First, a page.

the world and deciding to join it decided to counter all again. the TV watching with Experts say this happens a personal strategy frequently, that once we retire designed to at least get we don’t know how to make new me out of the house. On friends, and so on. I think they’re a big calendar I’ve made wrong. It’s not that we don’t know entries for things like how to do those things, we just visiting the library once Doing Nothing in Retirement don’t want to. When it comes to a week or checking out v o l u n t e e r i n g , a class at the senior A show of hands, they say that the college. please: How “menial” type of And when the time many of us are volunteer work comes I don’t actually doing nothing available doesn’t have to do those things. we’d planned to appeal to us. I can say no. do once we quit But then neither does the working? How “mentoring” they say should (c) 2019 King Features Synd., Inc. many of us are, be the answer to more accurately, it all because it doing nothing at would use our all? skills. I thought it was just me, jettisoning carefully laid plans for how I’d spend my time and Once I identified this “I’m not going to do opting to do ... not much. anything” I’m not the only one among mentality my friends. Those who are in myself, I ahead of me claim they did the same thing for one year. That length of time seems to be the common theme, spending a year chilling out, avoiding responsibility if it involves making plans for his cattle? Beersheba, and in general hiding from Succoth, Jerusalem, Kidron those who want to rope 5. On which “Mount” us into doing ... anything. did Moses receive the Ten The suspected reason: We Commandments? Sinai, did too much during our Zion, Carmel, Pisgah working years. 6. Whose two sons were At the end of the year, I’m Hophni and Phinehas? 1. Is the book of Hebrews in told, it’s like coming up Ichabod, Eli, Jehoiada, the Old or New Testament for air, looking around at Mattan or neither? 2. From Ecclesiastes 4:9, two ANSWERS: 1) New; 2) One; are better than ...; because 3) Rested; 4) Succoth; 5) they have a good reward for Sinai; 6) Eli their labor? None, One, Few, Many Sharpen your understanding 3. On the seventh day of the of scripture with Wilson’s creation week, what did Casey’s book “Test Your Bible God do? Created man, Divided Knowledge,” available in bookstores the oceans, Named the animals, and online. Rested 4. From Genesis 33, where did Jacob (c) 2019 King Features Syndicate, Inc. build a house and make booths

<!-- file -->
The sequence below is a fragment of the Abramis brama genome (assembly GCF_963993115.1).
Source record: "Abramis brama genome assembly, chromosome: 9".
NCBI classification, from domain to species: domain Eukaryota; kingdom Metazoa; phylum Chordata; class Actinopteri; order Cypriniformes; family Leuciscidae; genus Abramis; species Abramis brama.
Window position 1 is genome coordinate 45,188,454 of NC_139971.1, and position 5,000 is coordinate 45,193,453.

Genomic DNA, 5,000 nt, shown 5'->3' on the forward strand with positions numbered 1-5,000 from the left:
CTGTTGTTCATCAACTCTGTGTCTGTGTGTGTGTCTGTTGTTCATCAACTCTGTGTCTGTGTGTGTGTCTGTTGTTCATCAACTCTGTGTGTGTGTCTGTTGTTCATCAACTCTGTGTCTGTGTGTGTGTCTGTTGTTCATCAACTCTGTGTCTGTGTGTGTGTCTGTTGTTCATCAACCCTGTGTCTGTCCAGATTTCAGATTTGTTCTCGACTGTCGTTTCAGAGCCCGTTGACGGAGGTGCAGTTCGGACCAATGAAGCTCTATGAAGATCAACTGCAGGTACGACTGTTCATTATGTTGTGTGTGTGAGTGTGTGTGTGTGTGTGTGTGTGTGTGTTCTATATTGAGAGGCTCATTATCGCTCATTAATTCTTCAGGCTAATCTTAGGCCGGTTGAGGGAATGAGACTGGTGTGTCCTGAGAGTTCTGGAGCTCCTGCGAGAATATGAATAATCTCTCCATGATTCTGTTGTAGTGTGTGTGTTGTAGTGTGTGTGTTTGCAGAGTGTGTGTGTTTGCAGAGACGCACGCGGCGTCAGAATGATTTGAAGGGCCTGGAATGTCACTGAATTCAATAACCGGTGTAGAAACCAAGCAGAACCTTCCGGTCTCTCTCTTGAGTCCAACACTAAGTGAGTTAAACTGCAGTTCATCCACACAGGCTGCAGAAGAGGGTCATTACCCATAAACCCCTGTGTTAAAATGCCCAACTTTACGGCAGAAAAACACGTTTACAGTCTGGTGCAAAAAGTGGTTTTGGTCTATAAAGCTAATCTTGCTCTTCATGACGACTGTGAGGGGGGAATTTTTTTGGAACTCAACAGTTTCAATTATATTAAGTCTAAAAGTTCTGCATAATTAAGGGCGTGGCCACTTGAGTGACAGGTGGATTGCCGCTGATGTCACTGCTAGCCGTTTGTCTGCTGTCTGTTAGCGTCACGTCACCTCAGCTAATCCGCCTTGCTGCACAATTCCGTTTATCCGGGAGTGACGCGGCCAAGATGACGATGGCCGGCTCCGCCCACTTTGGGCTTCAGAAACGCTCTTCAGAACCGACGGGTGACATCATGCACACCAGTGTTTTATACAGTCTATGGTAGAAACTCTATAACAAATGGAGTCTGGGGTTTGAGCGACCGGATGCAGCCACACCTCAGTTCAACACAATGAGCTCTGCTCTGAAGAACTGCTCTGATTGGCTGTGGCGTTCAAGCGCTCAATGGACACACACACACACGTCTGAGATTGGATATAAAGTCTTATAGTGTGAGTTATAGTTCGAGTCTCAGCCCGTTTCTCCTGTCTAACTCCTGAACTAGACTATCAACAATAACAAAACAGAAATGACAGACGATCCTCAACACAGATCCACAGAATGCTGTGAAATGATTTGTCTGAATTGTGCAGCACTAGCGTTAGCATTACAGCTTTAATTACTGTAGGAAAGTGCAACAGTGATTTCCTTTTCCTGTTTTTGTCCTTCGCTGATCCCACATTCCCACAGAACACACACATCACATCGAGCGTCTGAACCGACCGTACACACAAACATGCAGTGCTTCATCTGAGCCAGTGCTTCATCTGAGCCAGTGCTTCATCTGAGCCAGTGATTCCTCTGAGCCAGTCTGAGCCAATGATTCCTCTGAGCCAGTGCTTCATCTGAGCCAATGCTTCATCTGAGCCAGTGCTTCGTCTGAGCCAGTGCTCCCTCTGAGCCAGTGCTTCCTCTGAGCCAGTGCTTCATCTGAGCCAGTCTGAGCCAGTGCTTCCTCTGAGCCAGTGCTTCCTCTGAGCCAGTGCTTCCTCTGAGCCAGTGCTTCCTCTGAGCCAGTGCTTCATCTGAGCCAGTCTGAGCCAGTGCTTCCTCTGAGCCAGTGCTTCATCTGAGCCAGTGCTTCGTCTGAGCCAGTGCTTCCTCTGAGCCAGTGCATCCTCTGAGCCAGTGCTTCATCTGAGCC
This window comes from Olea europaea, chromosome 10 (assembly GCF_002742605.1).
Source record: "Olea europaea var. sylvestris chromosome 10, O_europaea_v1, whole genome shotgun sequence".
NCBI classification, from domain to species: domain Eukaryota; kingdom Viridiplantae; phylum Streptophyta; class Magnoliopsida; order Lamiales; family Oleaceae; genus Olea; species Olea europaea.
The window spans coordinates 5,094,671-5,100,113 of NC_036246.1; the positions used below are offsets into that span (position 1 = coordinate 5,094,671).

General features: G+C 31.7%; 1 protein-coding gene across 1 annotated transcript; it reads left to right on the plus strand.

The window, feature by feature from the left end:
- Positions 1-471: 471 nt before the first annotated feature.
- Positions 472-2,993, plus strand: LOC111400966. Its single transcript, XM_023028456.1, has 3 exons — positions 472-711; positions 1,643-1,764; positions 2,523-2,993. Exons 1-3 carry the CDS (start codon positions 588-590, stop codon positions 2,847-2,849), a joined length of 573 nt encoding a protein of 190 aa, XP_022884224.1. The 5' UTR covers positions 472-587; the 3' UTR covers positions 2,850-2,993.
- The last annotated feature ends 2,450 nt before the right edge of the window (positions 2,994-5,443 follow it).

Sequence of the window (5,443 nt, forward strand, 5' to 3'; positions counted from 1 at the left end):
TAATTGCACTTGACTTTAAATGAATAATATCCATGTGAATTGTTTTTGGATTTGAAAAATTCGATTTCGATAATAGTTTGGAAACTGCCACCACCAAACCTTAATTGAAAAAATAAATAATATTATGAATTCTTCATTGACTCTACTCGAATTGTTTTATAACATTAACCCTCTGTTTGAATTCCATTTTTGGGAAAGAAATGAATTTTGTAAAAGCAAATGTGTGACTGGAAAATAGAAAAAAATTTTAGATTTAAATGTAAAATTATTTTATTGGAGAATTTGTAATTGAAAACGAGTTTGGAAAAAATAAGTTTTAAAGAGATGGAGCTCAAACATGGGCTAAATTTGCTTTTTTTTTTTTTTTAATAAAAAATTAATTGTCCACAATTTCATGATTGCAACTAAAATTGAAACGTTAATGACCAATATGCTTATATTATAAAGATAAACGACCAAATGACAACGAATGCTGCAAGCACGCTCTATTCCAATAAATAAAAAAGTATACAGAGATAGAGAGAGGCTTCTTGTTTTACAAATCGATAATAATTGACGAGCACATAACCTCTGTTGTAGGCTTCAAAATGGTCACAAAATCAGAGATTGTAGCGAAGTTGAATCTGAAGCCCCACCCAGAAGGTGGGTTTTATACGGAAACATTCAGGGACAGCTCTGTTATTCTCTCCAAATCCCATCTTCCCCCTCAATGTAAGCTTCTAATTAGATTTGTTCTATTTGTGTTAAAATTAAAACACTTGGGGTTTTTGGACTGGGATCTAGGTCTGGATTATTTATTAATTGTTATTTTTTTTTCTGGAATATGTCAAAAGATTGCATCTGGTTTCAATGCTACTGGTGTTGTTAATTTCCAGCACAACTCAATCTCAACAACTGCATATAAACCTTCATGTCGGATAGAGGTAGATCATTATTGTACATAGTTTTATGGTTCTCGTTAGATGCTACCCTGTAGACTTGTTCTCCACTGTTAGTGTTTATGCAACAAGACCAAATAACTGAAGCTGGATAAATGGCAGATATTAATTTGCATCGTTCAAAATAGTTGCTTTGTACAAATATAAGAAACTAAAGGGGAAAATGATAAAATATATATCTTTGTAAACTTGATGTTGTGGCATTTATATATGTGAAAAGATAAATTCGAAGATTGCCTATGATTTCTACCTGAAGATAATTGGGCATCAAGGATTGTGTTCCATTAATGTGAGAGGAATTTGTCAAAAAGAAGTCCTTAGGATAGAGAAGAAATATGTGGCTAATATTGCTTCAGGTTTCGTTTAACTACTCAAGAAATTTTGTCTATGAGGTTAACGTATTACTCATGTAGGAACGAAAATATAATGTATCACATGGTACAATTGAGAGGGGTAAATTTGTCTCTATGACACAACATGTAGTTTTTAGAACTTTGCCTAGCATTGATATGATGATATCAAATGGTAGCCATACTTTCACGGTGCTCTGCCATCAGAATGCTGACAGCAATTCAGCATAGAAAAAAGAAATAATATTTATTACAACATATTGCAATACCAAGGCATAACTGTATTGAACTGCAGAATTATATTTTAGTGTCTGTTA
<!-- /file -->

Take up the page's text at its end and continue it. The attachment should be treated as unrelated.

DOUGLAS, WYOMING adventurer to a lethargic h o m e b o d y doesn’t seem normal. If the vet doesn’t want to do any tests, go to a by Sam Mazzotta different vet. Angus may indeed have arthritis or just Dog’s Rapid Decline Blamed be slowing down, but there could on Arthritis be an underlying cause that can be DEAR PAW’S CORNER: My Border Collie treated. Diseases “Angus” is 12 years old, so he’s getting along. of age, like thyroid Until a few months ago he could whip along disorder, diabetes, as fast as anything heart disease and arthritis could be at work. A and had plenty of tick-borne disease (Lyme disease being just one of energy. At feeding several) can cause symptoms similar to arthritis or time, he would neurological illness. There are other possibilities jump up and down that should be considered, like cancer. waiting for his Even if an illness or condition can’t be completely food. However, cured, there’s a good chance it can be managed. lately he runs very Angus shouldn’t have to slow down or stop doing little, seems to have the things he loves just because of an assumption little energy and that he’s too old. Get more tests, get a more just waits patiently detailed diagnosis of what may be causing Angus’ for his food. The loss of energy, and work forward from there to veterinarian said rebuild his health. he has probably developed arthritis, and it’s just to be expected at his age. What do you think? -- Carl Send your questions or pet care tips to ask@ in Madison, Wisconsin DEAR CARL: Ask the veterinarian to run some tests. pawscorner.com. While yes, 12 years is getting up into senior years (c) 2019 King Features Synd., Inc. for a dog, Angus’ sudden change from an energetic

Paw’s Corner

I-25 Exit 135 & 140


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Tidbits of Glenrock, Douglas and Wheatland

March 14th-20th, 2019